The Silk Road was the largest commerce network of the ancient world; it linked the disparate ends of the vast Eurasian supercontinent and in doing so connected the imperial centers of East and Southwest Asia. While organized trade, including military outposts and government taxation, along the Silk Road dates back to the Han dynasty in the second century B.C., the exchange of goods, ideas, cultural practice, and genes, through the thousands of kilometers of desert and mountainous expanses comprising this region dates back to the third millennium B.C. This flow of cultural traits through Central Asia during the past four and a half millennia was a major driving force in the development of cultures across the Old World and shaped cuisines around the globe. With the increased application of modern scientific archaeology, specifically archaeobotanical methods, in Central Asia over the past decade, the importance of farming to past peoples of eastern Central Asia is becoming clearer. In addition, the spread of specific crops and crop varieties through the mountain valleys of Central Asia directly altered farming systems across Europe and Asia, introducing crops, such as millet, to Europe and wheat to China. Archaeobotanically tracing the path that plants followed on their long journey across Central Asia, helps us understand how these foods ultimately reached our dinner plates today.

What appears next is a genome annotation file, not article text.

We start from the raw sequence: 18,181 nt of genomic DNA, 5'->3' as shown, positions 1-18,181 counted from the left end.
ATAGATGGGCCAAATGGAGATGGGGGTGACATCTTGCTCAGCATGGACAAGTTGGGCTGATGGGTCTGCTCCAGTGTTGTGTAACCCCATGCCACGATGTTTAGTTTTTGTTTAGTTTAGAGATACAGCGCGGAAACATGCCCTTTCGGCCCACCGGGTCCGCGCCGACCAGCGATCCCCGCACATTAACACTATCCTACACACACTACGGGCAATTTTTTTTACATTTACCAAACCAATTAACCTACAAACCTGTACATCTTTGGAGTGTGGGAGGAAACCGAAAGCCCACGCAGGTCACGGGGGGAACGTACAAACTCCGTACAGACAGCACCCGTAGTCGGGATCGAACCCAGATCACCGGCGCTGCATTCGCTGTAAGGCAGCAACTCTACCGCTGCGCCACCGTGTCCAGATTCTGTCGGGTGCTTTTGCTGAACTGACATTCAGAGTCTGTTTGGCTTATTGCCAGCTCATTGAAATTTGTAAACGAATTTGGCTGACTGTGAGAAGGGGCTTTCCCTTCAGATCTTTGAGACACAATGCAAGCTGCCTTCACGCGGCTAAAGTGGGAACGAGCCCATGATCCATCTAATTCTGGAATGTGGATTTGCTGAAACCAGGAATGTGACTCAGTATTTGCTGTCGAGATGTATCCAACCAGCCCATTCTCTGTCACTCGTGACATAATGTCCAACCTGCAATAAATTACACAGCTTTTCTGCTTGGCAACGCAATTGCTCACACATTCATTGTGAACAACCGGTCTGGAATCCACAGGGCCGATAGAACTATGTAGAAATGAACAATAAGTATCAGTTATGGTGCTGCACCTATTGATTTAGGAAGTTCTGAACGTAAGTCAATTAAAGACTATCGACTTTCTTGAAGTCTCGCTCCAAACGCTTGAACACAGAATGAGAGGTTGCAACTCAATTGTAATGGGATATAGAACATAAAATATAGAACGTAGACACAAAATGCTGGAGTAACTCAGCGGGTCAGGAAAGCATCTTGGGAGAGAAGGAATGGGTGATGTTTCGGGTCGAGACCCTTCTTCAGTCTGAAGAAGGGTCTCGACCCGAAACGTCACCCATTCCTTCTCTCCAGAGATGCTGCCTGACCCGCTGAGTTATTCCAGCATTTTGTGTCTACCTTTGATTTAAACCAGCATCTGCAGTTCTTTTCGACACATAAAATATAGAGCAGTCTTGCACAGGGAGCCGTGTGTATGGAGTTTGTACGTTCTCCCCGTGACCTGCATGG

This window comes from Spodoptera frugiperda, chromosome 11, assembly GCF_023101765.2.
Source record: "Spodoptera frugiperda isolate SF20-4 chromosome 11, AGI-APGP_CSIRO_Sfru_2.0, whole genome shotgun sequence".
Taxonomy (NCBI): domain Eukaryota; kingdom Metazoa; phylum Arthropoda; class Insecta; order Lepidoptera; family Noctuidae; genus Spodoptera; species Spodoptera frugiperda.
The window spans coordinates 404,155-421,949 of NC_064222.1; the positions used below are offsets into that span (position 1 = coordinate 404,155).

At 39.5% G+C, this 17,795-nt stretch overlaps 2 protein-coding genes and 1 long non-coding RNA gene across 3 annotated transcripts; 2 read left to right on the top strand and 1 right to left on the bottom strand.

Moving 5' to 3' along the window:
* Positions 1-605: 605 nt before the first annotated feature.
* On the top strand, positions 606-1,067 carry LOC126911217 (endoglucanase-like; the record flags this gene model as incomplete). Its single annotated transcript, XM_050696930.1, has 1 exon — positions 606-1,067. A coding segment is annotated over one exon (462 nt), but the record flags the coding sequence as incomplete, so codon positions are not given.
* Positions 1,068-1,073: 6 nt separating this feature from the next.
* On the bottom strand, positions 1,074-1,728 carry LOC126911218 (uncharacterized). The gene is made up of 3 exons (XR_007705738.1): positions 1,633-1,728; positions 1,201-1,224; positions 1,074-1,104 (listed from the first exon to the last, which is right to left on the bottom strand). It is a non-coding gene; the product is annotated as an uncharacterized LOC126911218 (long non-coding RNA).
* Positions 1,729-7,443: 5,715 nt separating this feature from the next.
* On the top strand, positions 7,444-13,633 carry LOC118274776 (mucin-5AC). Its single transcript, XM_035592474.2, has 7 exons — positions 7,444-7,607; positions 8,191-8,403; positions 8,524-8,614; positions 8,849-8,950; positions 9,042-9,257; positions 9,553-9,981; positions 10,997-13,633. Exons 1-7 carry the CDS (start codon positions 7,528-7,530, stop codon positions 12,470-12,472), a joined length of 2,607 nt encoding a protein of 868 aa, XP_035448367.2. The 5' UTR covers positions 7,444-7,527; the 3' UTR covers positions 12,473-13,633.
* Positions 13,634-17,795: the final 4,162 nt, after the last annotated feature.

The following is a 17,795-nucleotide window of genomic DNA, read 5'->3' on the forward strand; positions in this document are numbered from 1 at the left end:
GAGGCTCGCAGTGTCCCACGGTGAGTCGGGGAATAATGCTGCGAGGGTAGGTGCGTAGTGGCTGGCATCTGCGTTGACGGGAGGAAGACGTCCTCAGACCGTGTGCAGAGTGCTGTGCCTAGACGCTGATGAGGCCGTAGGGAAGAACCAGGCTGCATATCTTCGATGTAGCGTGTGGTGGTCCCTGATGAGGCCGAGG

Robert N Spengler III recently wrapped up his research in Berlin, Germany, as a Volkswagen and Mellon Foundations Postdoctoral Fellow jointly appointed at the German Institute of Archaeology (Deutsches Archäologisches Institut, DAI), in the Eurasia Department and Freie Universität, Berlin, during which time he also retained his affiliation with Washington University in St. Louis in the Anthropology Department where he held a post as a Research Associate the previous year. He defended his PhD at Washington University in St. Louis in March of 2013. He is also working with a research team in Jena, Germany, where he holds an affiliation through the Max Planck Institute for the Science of Human History (Max-Planck-Institut für Menschheitsgeschichte). He is studying the paleoeconomy and ecology of Central Asia from the third millennium B.C. onward and has ongoing research projects in Kazakhstan, Uzbekistan, Turkmenistan, China, and Mongolia. While he has used several methods in the archaeobotanical sciences, he primarily analyzes macrobotanical remains. Through this research he has shown that farming was an important part of the economy across eastern Central Asia for at least four millennia and that many important crops spread through this region in prehistory. Through his archaeobotanical studies, he is helping to fill in the last major gaps in the global map of agricultural spread, and showing how important the Silk Road was in the spread of specific crops and technologies. In addition, his data feed into a broader understanding of human adaptations, social development, and the linked nature between agricultural intensification and social complexity.